Farm of the Future - Journey to Net Zero

Report from RASE on getting to Net Zero.

As stewards of much of the UK’s landmass, farmers have the resources to increase carbon sequestration in soils, grasslands, hedges and trees and at the same time ‘farm carbon’ to produce food. Agriculture is therefore key to reducing emissions and helping the UK meet its climate targets. However, this will require systemic change in farming practices and across the food supply chain. Increased investment in research and development into innovative systems and technologies applied to livestock and crop husbandries will enable farm businesses to reduce greenhouse gas (GHG) emissions e.g. methane mitigation strategies, diesel fuel replacements, carbon sequestration techniques, precision crop treatments using AI and robots. Rural decarbonisation involves enhancing soil and water quality, boosting biodiversity and reducing food (and food waste) miles. Improving food security whilst protecting rural livelihoods and farm incomes will require changes in the way we farm and must involve reduced reliance on fossil fuels, as well as land management practices which sequester carbon. As high-carbon fuels - including diesel, LPG and heating oil - are phased out, alternative clean and adoption-ready on-farm energy technologies will pave the way for zero-emission fuels. On-farm renewables, combined with battery storage and smart applications of robotic machines and digital systems will challenge established farming practices. Across agri-food supply chains, more circular resource-use models will replace wasteful disposal of bio-materials and residues found in current ‘linear’ systems. British farmers are well-positioned to deliver the transition to a more sustainable lowcarbon agri-food economy. Their commitment and innovation deserves the nation’s full support.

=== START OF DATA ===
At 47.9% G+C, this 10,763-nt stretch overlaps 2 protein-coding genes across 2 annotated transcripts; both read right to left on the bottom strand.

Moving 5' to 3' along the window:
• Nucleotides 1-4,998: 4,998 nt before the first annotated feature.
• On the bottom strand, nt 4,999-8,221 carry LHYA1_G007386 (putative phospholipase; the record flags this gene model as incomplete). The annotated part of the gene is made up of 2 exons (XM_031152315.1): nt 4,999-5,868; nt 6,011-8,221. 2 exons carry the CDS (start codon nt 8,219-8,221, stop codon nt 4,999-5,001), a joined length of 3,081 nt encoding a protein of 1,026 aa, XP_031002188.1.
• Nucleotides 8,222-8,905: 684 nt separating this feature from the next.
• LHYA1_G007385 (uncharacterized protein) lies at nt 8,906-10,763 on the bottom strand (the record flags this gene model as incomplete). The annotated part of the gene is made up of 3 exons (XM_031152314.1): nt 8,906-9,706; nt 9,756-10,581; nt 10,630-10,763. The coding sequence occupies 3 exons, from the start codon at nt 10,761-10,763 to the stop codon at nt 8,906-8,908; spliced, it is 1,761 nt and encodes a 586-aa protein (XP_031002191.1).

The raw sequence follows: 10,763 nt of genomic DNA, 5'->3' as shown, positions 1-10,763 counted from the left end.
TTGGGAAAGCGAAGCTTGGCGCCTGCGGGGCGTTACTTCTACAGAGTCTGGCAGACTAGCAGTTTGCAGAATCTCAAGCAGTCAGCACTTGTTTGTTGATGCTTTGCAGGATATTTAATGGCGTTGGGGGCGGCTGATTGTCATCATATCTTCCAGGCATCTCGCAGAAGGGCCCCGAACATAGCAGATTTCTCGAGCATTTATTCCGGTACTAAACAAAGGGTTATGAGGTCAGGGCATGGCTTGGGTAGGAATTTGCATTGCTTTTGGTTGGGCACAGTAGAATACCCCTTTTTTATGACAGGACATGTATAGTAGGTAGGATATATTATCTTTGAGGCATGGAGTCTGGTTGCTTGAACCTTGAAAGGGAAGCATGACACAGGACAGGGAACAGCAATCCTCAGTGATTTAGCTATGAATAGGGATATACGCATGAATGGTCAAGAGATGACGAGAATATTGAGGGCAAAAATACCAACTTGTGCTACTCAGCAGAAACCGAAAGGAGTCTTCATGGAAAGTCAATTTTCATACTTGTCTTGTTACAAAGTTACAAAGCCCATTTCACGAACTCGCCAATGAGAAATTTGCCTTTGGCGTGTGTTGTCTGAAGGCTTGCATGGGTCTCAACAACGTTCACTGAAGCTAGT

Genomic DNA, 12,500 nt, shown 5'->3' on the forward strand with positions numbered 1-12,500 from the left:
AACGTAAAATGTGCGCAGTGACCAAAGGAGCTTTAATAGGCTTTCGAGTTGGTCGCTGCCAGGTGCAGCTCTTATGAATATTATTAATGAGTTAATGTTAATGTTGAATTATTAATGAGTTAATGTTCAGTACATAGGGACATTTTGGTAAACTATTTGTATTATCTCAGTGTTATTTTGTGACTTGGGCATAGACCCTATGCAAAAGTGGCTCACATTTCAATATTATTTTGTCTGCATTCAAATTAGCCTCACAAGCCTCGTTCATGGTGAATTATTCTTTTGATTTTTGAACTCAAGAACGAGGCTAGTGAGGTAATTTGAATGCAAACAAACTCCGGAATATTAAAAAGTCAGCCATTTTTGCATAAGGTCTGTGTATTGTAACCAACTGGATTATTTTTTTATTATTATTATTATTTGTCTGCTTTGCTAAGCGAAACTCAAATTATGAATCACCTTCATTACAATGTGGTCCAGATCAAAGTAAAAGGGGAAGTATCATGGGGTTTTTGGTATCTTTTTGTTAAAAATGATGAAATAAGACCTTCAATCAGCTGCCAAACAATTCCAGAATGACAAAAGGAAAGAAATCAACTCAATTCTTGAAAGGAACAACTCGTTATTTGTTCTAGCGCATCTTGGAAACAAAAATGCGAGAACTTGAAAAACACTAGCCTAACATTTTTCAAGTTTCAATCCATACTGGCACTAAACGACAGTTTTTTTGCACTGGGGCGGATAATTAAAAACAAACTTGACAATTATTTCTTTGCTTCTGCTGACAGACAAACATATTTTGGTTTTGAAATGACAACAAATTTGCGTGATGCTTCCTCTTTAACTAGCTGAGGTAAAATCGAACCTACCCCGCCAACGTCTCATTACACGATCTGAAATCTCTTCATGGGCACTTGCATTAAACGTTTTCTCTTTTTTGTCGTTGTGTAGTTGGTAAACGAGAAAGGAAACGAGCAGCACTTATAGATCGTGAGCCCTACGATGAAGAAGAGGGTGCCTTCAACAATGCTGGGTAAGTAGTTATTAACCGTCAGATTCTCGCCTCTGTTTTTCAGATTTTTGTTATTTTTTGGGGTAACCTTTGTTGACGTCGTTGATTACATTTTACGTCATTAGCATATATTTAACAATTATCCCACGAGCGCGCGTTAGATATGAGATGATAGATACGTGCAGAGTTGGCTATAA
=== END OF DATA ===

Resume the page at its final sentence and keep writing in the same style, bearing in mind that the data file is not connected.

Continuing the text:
Key Messages:

Effective systems to provide sound economic valuation of natural capital will help support the UK’s decarbonisation goals and enhance food security, as well as action to restore soil health, increase biodiversity and better manage valuable land and water resources.

• Farmers, responsible for managing a large percentage of the UK’s landmass, have a vital part to play in the implementation of the country’s low carbon transition plans, both in terms of sequestration through land management and renewable energy generation. Following COP26, policies should place agriculture at the heart of these plans - to mobilise farmers and land managers in delivering “systems change” whilst maintaining a vibrant rural economy.

• Agriculture is at the core of a food supply chain driven by consumer choice. As consumers become more aware of the environmental impact of their food (and food waste) choices this will encourage and drive the economics of change. Standardised environmental labelling on food (including carbon), supported by standardised farm-level emissions accounting, would inform consumer choice, promote low carbon initiatives and improve the economics of local growers.

• More enlightened long-term, consistent cross-sectoral rural, energy and carbon transition policy integration and leadership is required, particularly with regards to circular resource use and measures to boost decarbonisation in rural areas.

• With so many systems choices and technology solutions available, farmers and land managers need access to timely, independent and cost-effective advice, on-farm demonstrations and information related to nature-friendly farming practices and renewable energy options. RASE experience has shown that on-farm demonstration sites and practical events such as those run by Innovation for Agriculture (IfA) and Groundswell represent the best way to drive change and inform learning. These activities deserve Government support and funding.

• The job of caring for land resources, whilst supplying food and remaining profitable, is a complex one in itself: policy and regulation should be designed to engage with farmers and other relevant stakeholders to ensure they are accessible, deliverable, user-friendly and avoid unnecessary ‘red tape’ wherever possible